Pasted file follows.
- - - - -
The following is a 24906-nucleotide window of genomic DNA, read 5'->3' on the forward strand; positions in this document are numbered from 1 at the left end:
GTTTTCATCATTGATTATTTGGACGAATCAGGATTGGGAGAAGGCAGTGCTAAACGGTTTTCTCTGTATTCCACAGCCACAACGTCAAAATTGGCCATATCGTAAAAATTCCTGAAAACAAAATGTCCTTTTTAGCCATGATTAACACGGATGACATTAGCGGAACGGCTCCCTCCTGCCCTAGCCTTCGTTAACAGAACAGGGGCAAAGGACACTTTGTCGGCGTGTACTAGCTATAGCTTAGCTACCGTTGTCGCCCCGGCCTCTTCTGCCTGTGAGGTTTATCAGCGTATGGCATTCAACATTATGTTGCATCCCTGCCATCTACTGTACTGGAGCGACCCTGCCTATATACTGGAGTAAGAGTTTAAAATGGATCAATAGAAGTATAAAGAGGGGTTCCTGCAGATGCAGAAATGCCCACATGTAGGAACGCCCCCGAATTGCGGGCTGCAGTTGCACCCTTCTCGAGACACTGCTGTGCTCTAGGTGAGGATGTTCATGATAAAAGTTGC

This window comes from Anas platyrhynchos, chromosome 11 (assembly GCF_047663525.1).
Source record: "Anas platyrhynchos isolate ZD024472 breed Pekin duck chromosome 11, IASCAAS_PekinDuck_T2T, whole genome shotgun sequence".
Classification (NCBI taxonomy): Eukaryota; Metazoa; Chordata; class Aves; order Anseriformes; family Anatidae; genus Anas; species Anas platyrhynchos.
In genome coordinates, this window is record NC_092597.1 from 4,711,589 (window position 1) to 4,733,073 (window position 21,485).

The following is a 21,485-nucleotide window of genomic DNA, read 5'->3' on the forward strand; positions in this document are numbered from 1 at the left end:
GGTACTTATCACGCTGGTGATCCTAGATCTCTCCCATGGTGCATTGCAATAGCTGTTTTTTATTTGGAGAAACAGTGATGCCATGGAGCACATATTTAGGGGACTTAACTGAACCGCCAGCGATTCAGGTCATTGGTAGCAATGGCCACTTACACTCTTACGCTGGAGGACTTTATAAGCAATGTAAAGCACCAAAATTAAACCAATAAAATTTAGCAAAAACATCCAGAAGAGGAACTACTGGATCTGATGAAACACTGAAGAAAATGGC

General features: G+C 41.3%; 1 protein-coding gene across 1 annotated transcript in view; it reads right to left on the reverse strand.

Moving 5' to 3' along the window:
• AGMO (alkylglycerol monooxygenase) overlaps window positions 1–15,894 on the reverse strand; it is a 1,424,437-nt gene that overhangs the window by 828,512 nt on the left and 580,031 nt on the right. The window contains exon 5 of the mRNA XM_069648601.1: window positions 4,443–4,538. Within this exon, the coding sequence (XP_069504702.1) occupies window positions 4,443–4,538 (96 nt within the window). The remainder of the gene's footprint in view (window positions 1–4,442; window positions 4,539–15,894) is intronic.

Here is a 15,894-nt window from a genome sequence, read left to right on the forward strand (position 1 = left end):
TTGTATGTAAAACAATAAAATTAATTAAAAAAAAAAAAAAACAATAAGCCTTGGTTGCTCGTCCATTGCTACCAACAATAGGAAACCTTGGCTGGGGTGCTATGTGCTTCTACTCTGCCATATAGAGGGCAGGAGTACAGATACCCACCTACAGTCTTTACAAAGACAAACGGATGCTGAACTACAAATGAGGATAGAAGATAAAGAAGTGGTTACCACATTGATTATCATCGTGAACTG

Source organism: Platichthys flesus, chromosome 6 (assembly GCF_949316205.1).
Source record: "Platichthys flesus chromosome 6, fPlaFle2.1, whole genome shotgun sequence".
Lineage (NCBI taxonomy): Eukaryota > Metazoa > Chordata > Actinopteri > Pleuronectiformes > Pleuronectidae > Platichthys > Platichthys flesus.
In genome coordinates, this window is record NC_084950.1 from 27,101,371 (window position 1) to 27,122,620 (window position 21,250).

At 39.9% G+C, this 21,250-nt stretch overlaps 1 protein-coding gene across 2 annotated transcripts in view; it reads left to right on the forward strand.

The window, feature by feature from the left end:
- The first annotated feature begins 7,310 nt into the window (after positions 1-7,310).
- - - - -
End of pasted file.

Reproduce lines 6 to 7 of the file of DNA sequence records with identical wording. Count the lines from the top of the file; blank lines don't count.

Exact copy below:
In genome coordinates, this window is record NC_092597.1 from 4,711,589 (window position 1) to 4,733,073 (window position 21,485).

The following is a 21,485-nucleotide window of genomic DNA, read 5'->3' on the forward strand; positions in this document are numbered from 1 at the left end: